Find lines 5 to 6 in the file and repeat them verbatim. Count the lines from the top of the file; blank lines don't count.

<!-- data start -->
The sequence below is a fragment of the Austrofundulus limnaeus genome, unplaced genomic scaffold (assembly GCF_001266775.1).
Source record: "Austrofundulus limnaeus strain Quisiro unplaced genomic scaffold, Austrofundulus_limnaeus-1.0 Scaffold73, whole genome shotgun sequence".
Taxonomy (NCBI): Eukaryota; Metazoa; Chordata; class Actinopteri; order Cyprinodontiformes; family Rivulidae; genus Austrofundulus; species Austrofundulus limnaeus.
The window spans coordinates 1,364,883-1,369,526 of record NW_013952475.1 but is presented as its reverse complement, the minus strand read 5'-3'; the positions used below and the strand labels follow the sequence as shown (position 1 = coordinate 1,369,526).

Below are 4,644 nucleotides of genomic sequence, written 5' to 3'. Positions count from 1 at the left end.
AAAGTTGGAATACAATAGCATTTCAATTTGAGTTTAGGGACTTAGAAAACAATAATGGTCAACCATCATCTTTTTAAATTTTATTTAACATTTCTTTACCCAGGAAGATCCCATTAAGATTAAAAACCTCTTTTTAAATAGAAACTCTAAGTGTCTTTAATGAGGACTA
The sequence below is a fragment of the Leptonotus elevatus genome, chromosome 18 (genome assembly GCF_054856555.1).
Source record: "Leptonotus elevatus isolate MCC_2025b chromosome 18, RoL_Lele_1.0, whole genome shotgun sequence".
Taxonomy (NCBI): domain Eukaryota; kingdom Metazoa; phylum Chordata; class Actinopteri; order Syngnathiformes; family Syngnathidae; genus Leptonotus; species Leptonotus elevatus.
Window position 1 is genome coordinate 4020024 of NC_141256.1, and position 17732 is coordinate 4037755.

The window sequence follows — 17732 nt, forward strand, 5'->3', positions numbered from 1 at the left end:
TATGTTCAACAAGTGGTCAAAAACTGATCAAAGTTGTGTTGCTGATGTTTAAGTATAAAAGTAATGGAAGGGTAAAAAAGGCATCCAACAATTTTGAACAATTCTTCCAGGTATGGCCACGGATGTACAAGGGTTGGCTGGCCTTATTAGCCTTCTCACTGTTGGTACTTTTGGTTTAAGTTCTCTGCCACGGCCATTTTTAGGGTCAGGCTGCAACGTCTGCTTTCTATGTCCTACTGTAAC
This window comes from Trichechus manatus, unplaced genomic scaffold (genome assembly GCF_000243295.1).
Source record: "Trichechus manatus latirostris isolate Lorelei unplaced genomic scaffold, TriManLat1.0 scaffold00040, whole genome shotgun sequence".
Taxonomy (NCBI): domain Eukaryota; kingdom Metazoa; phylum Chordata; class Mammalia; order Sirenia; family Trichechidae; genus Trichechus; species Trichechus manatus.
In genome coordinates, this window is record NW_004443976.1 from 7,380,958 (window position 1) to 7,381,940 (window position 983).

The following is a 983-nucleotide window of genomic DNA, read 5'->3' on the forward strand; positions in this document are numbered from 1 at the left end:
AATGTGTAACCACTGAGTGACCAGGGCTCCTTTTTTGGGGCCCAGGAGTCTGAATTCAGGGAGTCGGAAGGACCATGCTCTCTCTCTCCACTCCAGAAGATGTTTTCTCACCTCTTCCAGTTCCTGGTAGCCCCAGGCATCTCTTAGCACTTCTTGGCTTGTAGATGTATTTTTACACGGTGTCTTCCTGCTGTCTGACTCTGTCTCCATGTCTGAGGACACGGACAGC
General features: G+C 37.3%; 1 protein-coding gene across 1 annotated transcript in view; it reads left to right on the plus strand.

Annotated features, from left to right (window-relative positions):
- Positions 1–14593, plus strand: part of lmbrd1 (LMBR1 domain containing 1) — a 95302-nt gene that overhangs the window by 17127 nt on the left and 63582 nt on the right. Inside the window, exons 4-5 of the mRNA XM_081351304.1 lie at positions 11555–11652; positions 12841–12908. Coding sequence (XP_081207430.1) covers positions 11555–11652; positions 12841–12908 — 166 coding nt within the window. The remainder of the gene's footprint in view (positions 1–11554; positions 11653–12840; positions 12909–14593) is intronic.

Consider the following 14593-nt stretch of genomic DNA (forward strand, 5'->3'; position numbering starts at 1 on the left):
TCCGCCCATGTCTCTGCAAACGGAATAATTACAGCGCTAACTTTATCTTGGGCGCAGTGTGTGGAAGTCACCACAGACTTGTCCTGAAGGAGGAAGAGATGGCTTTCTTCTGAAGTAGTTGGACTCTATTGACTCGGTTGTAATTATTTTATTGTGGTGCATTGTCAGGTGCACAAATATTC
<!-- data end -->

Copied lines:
Below are 4,644 nucleotides of genomic sequence, written 5' to 3'. Positions count from 1 at the left end.
AAAGTTGGAATACAATAGCATTTCAATTTGAGTTTAGGGACTTAGAAAACAATAATGGTCAACCATCATCTTTTTAAATTTTATTTAACATTTCTTTACCCAGGAAGATCCCATTAAGATTAAAAACCTCTTTTTAAATAGAAACTCTAAGTGTCTTTAATGAGGACTA